KABUL • The number of Afghan civilians killed in the country's long-running conflict hit a record high in the first six months this year, United Nations figures showed yesterday, with militant attacks and suicide bombs the leading causes of death.
The toll of 1,692 fatalities was 1 per cent more than a year earlier and the highest for the period since the United Nations Assistance Mission in Afghanistan (Unama) began keeping records in 2009.
Another 3,430 were wounded in the war, down 5 per cent from the same period last year, the report said. Overall civilian casualties, 5,122, fell 3 per cent year on year.
The record high death toll came despite an unprecedented ceasefire by Afghan security forces and the Taleban last month that was largely respected by both sides, Unama said.
The ceasefire for the first three days of Eid was marked by scenes of jubilation as security forces and Taleban fighters celebrated the Islamic holiday, raising hopes that peace was possible after nearly 17 years of conflict.
But the suspension of hostilities was marred by two suicide attacks in the eastern province of Nangarhar that killed dozens. The attacks were claimed by the Islamic State in Iraq and Syria (ISIS) militant group, which was not part of the ceasefire.
The Taleban refused a government request to extend the truce, returning to the battlefield and ignoring calls to enter talks with Kabul to end the war.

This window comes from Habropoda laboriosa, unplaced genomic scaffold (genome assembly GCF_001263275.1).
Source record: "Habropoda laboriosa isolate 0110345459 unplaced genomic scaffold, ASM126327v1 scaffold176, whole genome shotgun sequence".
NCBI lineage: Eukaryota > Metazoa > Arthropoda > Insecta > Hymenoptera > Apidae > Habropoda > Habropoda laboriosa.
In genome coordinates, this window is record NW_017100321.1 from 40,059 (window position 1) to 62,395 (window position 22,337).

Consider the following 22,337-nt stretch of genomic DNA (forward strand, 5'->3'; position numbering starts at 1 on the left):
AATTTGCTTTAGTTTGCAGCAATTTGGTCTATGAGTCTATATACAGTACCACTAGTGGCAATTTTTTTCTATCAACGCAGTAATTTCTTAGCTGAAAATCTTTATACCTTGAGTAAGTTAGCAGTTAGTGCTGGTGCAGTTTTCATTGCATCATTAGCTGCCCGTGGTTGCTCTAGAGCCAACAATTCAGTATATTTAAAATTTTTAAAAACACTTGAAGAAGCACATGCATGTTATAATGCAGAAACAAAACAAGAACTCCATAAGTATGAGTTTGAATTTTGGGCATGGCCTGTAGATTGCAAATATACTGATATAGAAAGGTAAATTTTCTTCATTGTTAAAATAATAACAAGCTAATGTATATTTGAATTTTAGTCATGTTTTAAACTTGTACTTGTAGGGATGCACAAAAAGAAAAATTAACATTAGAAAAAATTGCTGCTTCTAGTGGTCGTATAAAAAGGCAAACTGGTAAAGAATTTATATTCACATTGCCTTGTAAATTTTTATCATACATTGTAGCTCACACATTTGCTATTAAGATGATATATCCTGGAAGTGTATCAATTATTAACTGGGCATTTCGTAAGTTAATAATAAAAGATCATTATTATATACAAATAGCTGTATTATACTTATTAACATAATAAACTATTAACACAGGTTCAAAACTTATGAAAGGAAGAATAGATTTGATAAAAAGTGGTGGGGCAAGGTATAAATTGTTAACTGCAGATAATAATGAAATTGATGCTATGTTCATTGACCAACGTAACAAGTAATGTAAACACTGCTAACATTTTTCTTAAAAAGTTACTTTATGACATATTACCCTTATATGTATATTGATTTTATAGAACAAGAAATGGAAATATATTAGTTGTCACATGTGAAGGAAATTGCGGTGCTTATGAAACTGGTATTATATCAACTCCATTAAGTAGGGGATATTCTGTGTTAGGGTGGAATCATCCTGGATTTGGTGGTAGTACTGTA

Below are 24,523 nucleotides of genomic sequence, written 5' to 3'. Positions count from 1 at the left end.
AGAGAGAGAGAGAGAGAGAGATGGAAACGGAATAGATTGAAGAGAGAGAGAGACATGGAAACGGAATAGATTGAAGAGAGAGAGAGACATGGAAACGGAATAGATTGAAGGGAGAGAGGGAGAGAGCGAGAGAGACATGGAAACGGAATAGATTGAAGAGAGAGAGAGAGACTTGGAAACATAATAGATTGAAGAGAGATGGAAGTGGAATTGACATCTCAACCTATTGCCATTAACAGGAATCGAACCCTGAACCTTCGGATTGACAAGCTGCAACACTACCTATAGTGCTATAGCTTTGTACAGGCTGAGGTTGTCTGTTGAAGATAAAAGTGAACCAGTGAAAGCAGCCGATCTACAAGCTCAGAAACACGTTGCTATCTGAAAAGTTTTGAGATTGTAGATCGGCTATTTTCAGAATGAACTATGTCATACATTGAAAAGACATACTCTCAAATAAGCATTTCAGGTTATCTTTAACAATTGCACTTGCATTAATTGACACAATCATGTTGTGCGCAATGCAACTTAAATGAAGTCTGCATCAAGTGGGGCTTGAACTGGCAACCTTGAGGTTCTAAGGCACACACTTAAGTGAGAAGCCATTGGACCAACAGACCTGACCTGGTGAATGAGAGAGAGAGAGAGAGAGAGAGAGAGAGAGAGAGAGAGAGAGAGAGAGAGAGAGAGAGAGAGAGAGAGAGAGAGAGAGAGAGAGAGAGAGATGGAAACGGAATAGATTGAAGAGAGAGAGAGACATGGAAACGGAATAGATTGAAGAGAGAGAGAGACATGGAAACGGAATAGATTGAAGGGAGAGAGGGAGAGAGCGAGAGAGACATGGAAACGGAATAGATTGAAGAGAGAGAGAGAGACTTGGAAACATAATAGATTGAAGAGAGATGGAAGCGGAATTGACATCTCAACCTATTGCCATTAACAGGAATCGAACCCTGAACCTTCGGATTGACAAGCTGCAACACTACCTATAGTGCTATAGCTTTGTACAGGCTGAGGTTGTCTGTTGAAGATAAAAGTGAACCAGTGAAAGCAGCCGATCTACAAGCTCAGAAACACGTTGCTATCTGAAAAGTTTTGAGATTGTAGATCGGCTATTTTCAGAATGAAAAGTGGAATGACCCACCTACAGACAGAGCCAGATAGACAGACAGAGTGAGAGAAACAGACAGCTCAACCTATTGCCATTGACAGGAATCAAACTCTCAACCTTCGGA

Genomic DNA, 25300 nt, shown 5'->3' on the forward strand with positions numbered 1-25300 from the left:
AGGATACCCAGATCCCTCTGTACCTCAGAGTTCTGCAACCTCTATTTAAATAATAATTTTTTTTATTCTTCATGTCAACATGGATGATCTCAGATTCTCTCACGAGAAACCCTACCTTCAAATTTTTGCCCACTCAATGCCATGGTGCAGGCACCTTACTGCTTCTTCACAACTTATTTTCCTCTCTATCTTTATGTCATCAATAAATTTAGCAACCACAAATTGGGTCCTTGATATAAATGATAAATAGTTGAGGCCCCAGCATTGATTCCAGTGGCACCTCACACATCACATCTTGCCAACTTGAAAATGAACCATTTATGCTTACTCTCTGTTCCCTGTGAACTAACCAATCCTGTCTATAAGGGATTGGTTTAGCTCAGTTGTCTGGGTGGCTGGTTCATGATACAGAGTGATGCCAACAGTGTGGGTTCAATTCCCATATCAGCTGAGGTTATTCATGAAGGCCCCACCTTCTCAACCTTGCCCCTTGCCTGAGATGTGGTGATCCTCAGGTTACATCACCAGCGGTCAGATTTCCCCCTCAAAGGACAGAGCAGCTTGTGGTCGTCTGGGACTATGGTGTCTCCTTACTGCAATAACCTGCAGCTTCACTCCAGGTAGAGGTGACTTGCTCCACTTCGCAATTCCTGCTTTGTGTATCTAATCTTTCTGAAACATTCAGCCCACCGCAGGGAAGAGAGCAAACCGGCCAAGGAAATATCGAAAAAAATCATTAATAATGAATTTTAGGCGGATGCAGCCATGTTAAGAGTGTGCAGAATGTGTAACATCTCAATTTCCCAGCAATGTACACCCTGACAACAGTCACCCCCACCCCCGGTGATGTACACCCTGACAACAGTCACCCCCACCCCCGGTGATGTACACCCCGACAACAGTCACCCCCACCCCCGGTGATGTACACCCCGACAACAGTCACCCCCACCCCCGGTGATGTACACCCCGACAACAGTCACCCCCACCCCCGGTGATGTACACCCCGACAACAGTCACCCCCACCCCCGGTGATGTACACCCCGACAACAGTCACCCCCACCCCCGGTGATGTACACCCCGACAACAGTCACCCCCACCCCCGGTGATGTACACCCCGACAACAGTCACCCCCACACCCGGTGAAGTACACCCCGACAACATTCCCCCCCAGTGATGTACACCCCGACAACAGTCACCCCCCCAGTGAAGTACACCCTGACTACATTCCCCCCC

"The brief ceasefire demonstrated the fighting can be stopped and Afghan civilians no longer need to bear the brunt of the war," said Mr Tadamichi Yamamoto, the UN Secretary-General's special representative for Afghanistan.
"We urge parties to seize all opportunities to find a peaceful settlement, this is the best way that they can protect all civilians."
Suicide bombs and "complex" attacks that involve several militants accounted for 1,413 casualties, 427 deaths and 986 injuries, up 22 per cent from a year earlier. If the trend continues, the figure will top last year's full-year record of nearly 2,300 casualties.
Unama attributed 52 per cent of suicide and complex attacks to ISIS, while the Taleban was responsible for 40 per cent of such attacks.
The latest report comes almost a year after United States President Donald Trump announced his new South Asia strategy that involved ramping up American air strikes against militants.
Civilians have paid a heavy toll for the intensified aerial bombing campaign, with 353 casualties recorded in the first half of the year, up 52 per cent on last year, UNAMA said.
More than half of the civilian casualties were caused by the Afghan Air Force.
One of the worst incidents was in the northern province of Kunduz in April, when an Afghan air strike on an outdoor religious gathering killed or wounded 107 people, a previous Unama report found.
Unama also recorded 341 civilian casualties in election-related violence - a trend that is expected to worsen as the Oct 20 legislative ballot draws closer.